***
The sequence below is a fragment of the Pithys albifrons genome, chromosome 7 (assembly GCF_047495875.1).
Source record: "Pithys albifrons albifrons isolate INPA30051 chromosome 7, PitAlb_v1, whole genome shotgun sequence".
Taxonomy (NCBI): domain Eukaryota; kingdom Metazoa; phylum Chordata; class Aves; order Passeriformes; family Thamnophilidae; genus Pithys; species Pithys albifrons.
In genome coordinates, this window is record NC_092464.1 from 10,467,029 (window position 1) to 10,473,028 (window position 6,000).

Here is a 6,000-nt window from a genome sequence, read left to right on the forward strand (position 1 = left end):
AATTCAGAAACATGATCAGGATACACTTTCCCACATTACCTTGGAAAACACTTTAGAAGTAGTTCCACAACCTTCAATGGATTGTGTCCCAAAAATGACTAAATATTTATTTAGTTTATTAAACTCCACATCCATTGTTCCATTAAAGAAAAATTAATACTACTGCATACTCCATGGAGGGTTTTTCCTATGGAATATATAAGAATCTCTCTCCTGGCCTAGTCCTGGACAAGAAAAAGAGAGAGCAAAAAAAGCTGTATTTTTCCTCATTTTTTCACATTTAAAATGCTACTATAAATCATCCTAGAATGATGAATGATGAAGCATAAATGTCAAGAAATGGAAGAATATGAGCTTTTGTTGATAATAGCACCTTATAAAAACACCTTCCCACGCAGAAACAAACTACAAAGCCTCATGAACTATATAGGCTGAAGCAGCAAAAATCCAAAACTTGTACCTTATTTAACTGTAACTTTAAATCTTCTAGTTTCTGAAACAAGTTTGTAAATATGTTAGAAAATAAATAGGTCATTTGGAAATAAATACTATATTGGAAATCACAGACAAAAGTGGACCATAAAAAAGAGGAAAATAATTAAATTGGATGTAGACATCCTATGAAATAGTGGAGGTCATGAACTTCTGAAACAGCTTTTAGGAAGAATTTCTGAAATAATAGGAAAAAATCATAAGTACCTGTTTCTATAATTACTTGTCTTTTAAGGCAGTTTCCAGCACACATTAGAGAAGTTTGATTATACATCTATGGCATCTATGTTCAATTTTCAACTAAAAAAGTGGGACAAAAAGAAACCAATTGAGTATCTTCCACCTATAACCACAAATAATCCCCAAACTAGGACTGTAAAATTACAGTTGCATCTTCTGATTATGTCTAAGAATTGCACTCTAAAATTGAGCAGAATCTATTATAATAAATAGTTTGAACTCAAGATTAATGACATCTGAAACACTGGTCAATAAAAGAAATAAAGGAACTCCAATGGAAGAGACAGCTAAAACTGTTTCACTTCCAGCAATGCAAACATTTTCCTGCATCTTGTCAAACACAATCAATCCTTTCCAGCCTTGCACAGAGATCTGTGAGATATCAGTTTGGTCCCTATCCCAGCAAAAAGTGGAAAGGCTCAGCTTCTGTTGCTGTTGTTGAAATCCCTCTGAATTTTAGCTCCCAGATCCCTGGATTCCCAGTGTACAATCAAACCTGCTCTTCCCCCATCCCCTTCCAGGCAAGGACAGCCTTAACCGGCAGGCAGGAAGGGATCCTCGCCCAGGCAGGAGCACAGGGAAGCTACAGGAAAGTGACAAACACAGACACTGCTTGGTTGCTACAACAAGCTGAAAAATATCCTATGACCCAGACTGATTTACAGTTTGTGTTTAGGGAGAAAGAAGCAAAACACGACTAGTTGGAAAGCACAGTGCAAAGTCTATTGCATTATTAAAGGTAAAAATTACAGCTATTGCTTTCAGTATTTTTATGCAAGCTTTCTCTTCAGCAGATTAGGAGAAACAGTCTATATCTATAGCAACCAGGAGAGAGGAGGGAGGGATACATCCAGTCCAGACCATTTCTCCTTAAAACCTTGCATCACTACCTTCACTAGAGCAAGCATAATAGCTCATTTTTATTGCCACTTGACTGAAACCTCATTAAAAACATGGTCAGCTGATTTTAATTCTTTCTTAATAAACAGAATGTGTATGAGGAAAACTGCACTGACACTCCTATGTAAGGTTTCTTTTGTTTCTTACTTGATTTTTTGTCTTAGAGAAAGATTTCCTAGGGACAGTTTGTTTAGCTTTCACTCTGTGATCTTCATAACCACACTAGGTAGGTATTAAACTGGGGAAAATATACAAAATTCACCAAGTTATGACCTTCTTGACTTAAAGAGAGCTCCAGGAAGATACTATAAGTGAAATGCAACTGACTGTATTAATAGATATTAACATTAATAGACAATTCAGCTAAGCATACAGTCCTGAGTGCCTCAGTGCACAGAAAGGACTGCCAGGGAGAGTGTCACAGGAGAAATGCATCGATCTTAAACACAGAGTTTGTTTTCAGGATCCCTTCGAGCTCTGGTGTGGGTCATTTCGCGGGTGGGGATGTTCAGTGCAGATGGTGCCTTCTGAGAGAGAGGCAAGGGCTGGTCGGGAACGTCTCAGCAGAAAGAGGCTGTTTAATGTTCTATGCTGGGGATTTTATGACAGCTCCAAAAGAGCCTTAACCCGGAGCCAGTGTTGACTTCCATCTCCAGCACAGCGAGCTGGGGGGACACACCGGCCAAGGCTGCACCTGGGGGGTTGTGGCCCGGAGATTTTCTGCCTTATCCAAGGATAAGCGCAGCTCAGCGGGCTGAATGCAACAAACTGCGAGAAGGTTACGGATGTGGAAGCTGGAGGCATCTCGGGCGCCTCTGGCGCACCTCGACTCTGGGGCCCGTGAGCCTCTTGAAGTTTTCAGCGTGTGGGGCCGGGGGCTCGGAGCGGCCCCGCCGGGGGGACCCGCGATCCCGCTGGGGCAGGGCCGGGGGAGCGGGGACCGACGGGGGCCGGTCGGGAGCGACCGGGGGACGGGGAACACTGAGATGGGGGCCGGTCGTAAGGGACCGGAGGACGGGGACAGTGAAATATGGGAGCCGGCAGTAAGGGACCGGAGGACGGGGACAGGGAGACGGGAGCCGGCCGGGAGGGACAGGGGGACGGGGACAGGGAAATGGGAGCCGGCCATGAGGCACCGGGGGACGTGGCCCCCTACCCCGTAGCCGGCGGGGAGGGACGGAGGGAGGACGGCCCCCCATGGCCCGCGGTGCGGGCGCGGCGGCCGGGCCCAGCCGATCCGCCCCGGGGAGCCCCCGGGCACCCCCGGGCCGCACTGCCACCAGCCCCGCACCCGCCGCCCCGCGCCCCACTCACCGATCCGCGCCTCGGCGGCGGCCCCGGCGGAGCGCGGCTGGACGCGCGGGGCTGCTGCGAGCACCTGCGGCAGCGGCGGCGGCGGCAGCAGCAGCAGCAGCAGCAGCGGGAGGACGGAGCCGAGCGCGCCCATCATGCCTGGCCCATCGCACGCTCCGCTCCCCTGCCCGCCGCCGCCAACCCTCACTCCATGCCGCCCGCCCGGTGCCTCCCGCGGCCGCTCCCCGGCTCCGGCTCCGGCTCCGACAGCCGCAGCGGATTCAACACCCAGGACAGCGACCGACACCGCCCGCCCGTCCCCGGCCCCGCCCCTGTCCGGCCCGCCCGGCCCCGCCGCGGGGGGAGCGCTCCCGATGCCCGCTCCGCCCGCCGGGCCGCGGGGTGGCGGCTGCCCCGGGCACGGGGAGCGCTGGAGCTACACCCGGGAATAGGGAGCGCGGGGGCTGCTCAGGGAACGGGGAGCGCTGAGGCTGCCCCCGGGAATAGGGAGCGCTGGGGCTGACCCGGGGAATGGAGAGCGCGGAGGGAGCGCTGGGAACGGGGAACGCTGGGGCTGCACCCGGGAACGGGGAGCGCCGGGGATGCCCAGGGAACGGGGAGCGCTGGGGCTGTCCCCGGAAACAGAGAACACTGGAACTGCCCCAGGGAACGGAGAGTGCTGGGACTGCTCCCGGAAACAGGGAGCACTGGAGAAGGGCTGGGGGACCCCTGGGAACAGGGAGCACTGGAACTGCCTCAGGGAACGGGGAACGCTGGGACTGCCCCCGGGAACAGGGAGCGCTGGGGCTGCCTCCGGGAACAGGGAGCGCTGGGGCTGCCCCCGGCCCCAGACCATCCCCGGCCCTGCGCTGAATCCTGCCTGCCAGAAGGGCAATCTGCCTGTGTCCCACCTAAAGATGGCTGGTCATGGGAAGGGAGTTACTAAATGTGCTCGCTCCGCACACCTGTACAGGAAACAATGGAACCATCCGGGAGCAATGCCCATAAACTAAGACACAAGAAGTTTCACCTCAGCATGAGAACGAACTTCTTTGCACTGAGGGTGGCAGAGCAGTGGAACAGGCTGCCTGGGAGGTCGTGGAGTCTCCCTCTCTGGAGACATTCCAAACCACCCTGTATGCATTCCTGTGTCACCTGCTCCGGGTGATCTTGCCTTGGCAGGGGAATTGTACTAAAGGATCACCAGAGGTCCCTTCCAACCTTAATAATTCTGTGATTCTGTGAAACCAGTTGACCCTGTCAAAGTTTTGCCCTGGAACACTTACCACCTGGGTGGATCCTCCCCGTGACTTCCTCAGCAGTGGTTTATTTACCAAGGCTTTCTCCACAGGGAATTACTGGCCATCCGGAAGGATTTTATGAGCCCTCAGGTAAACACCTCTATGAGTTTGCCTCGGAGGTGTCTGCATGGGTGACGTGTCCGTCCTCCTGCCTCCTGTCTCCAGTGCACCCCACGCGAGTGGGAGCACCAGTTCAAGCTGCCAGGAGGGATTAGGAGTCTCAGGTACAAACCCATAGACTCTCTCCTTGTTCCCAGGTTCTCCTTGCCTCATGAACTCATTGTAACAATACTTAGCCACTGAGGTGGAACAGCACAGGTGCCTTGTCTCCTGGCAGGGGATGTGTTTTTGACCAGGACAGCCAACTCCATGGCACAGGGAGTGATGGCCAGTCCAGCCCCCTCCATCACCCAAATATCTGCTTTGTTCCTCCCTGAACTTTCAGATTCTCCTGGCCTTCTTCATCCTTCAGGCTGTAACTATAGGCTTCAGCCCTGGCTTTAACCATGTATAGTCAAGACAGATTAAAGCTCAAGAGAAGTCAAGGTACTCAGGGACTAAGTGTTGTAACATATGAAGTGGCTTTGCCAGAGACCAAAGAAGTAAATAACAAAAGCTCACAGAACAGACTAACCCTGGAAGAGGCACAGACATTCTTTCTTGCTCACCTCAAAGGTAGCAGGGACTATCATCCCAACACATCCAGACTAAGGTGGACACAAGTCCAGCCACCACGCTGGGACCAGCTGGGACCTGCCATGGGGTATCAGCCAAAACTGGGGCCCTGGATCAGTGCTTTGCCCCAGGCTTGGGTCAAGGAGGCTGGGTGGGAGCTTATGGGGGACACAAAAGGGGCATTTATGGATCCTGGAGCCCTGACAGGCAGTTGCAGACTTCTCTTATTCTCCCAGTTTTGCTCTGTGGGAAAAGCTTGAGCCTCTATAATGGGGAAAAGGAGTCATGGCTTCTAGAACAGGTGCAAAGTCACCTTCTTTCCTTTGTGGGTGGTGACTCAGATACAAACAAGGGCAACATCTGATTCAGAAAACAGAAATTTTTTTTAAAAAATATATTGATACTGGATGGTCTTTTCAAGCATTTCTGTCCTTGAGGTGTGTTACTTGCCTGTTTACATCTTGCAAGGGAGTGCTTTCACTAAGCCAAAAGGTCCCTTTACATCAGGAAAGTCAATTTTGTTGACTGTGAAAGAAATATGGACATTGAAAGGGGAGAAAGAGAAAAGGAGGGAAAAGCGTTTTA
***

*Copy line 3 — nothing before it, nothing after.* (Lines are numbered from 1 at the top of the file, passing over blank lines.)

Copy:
Taxonomy (NCBI): domain Eukaryota; kingdom Metazoa; phylum Chordata; class Aves; order Passeriformes; family Thamnophilidae; genus Pithys; species Pithys albifrons.